What are the strengths and weaknesses of comics as a medium compared to novels?
The greatest strength, if we want to call it that, is the visual, of course. In a novel, you have to imagine everything and, although we have an important visual vocabulary thanks to cinema, the cartoonist and the colorist will give you their own vision and that’s always good. And what we can call weakness, which is not a weakness either, is that the novel does precisely that; it has no word limit and can spend as much time as it wants on descriptions, environments, talking about characters… and, many times, a vignette already gives you all the information.
It will also depend on the style and personality of the artist, won’t it?
Of course it will. In this case, Cesc -Dalmases- is a very talented person who has a lot of flexibility, and that’s important. That is to say, maybe another author would have found it more difficult, but he handles fantastic pages just as well as the more realistic ones. And, above all, he jumps very well from one environment to another. Just like the colorist -Roger Surroca- he has really done a great job because there are so many environments and there is always a way to invite us in, whether it is the most scorching desert or a tavern at night in the middle of Cairo.
Speaking of Egypt and archaeology, in your bibliography there is also ‘In the Footsteps of Indiana Jones’, what led you to embark on this adventure?
The same thing that led Javier -Sierra- to accept to be the prologue of that book, which is an inordinate love for the universe of Indiana Jones, for the character and, above all, because we lived it in a time of childhood that, of course, marked us a lot. I have the theory, which is being confirmed by the people I talk to, that Indiana Jones was for many people a gateway to culture. I mean, you saw ‘Raiders of the Lost Ark’ and suddenly you see that there are pyramids, tunnels and temples and you want to know more, what that civilization is, who the Egyptians were. I consider it a gateway to a taste for history and culture.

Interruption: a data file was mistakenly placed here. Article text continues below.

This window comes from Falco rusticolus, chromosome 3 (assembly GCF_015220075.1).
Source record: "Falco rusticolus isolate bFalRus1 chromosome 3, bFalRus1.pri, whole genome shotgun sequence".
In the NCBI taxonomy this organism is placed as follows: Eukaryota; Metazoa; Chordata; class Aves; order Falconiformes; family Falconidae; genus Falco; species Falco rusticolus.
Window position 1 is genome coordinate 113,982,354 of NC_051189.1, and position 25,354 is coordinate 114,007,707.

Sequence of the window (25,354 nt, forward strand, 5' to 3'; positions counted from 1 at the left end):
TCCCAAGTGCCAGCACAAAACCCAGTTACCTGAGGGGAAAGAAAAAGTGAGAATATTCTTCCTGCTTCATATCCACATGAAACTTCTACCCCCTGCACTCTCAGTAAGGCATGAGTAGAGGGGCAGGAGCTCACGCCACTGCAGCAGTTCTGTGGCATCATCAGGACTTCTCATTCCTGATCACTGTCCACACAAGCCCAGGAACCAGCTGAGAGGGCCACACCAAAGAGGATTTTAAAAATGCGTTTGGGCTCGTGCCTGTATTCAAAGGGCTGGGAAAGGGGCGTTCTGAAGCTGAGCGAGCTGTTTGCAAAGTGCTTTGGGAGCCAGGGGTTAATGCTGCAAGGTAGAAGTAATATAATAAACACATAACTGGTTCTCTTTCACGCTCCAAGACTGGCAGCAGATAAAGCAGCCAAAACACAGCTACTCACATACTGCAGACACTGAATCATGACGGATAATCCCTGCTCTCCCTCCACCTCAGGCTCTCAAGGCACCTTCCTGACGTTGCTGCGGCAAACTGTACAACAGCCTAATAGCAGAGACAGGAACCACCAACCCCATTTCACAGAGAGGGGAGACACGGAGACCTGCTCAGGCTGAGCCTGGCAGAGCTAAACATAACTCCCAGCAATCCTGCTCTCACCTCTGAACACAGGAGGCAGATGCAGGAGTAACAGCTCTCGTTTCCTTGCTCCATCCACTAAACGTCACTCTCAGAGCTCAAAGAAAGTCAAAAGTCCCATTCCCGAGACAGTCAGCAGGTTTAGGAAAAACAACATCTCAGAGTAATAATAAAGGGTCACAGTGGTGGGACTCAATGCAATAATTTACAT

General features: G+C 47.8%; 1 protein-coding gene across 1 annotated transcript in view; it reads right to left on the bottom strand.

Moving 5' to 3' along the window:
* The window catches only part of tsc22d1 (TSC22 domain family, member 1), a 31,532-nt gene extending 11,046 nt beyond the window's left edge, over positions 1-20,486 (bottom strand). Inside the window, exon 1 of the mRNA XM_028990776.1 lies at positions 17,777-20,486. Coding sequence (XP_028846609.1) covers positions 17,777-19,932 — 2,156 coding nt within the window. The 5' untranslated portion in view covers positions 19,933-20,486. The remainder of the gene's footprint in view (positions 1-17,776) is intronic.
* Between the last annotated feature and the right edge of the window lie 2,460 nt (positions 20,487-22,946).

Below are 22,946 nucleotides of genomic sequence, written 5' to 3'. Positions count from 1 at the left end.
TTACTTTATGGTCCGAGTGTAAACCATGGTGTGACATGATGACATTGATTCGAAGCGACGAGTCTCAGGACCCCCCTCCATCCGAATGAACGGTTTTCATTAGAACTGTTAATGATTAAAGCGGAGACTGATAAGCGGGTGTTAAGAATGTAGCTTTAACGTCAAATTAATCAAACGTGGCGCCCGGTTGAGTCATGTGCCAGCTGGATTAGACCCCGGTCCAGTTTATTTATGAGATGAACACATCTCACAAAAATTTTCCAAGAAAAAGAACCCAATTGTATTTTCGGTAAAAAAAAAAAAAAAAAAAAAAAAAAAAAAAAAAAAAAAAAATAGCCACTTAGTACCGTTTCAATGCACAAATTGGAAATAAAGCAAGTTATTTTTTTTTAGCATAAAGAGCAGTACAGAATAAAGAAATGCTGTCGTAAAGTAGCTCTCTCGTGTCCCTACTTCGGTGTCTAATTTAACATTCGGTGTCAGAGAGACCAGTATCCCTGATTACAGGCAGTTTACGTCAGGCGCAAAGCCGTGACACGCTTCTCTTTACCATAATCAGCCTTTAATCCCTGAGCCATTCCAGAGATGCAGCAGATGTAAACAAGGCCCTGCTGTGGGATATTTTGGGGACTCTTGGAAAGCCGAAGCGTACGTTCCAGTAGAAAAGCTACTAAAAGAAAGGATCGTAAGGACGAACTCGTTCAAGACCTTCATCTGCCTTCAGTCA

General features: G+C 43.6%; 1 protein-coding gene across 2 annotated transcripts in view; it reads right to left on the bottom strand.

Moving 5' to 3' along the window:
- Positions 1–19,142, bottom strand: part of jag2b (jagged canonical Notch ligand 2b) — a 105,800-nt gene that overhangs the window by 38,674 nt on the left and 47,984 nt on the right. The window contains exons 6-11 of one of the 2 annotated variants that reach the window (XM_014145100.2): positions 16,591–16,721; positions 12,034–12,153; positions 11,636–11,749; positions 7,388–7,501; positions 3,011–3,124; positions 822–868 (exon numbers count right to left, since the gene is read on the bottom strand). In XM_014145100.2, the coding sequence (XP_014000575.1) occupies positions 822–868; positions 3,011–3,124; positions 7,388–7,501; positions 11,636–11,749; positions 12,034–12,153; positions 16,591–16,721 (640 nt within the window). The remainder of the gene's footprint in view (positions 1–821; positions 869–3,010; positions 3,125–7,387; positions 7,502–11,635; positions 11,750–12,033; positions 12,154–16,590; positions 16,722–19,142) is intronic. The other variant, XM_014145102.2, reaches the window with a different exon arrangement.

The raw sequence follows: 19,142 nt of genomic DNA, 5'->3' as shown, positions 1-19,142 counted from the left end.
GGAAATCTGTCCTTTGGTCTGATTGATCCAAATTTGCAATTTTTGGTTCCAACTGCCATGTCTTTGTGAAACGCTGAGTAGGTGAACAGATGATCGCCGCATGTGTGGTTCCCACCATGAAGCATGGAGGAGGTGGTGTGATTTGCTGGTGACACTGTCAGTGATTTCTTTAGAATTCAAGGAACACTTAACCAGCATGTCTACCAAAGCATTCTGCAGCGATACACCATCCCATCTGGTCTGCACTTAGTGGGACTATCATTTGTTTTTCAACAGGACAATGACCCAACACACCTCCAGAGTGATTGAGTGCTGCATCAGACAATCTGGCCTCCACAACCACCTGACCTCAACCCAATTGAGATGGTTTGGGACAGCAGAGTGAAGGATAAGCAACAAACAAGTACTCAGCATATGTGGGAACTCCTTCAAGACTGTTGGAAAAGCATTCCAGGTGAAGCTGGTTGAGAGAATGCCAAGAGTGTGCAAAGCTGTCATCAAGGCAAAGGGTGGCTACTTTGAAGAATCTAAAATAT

This year, in your case, has been very busy, I think you have published five comics?
I think so. There is still one more to come out. This is half because it is true that I work a lot and half because editorial calendars are like that. Maybe, in 2023, I won’t publish anything, but if the publisher decides to publish it on a certain day of a certain month, you either get it together or not.
We have yet to release number two of the biography we are doing (with Sagar) of Jacques Brel. It comes out before the end of the year. It’s a privilege because the publisher accepted a rather crazy idea that we put on the table, which was to do a biography in three volumes. The normal thing nowadays in the world of comic biographies is to do one very large volume and that’s it. The proposal we made to him was that Brel had lived three lives and we had to do a different biography for each of them; how he became a singer, the years of his success and then the years he spent in the Marquesas Islands. He liked the idea and will publish one a year. The truth is that he is a very peculiar character, with a lot of will to live, very contradictory but very nice to write about him.
It’s not the first time you approach the world of music in your work. You have also written books like ‘Extreme Metal: 30 years of darkness’, why did you dive into this style?
The explanation for why I do so many different things, as I was saying, is that I am an art historian and, deep down, everything I do in comics also comes from there. In the case of music, I also took music history courses, I discovered music that I didn’t know at the time and they fascinated me and I think there are figures in all the arts whose lives are unknown, peculiar or different and are worth reading about. In the case of Django Reinhardt, the story of how he became the best guitarist in the world, despite having two useless fingers, is very powerful to tell. What I go looking for is that, the person behind the artist.